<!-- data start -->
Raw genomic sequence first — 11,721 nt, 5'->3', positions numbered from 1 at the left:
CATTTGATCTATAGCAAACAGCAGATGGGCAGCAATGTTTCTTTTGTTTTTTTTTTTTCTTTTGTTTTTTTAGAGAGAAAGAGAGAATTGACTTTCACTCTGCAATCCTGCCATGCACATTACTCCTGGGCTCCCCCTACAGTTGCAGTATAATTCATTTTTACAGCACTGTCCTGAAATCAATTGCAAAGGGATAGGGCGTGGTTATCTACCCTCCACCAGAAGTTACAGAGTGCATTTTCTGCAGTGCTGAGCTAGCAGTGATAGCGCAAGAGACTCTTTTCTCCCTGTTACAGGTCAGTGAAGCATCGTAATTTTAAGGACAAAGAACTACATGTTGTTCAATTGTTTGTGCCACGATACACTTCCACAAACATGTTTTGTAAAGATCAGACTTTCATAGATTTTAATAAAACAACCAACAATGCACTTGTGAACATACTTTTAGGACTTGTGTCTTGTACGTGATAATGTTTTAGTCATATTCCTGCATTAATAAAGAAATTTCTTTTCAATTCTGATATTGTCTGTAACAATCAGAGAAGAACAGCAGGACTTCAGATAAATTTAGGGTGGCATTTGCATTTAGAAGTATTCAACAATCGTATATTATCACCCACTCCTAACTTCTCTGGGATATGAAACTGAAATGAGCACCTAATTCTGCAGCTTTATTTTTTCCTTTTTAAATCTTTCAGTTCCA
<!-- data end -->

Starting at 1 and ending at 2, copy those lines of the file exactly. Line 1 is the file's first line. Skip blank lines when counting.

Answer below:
Raw genomic sequence first — 11,721 nt, 5'->3', positions numbered from 1 at the left:
CATTTGATCTATAGCAAACAGCAGATGGGCAGCAATGTTTCTTTTGTTTTTTTTTTTTCTTTTGTTTTTTTAGAGAGAAAGAGAGAATTGACTTTCACTCTGCAATCCTGCCATGCACATTACTCCTGGGCTCCCCCTACAGTTGCAGTATAATTCATTTTTACAGCACTGTCCTGAAATCAATTGCAAAGGGATAGGGCGTGGTTATCTACCCTCCACCAGAAGTTACAGAGTGCATTTTCTGCAGTGCTGAGCTAGCAGTGATAGCGCAAGAGACTCTTTTCTCCCTGTTACAGGTCAGTGAAGCATCGTAATTTTAAGGACAAAGAACTACATGTTGTTCAATTGTTTGTGCCACGATACACTTCCACAAACATGTTTTGTAAAGATCAGACTTTCATAGATTTTAATAAAACAACCAACAATGCACTTGTGAACATACTTTTAGGACTTGTGTCTTGTACGTGATAATGTTTTAGTCATATTCCTGCATTAATAAAGAAATTTCTTTTCAATTCTGATATTGTCTGTAACAATCAGAGAAGAACAGCAGGACTTCAGATAAATTTAGGGTGGCATTTGCATTTAGAAGTATTCAACAATCGTATATTATCACCCACTCCTAACTTCTCTGGGATATGAAACTGAAATGAGCACCTAATTCTGCAGCTTTATTTTTTCCTTTTTAAATCTTTCAGTTCCA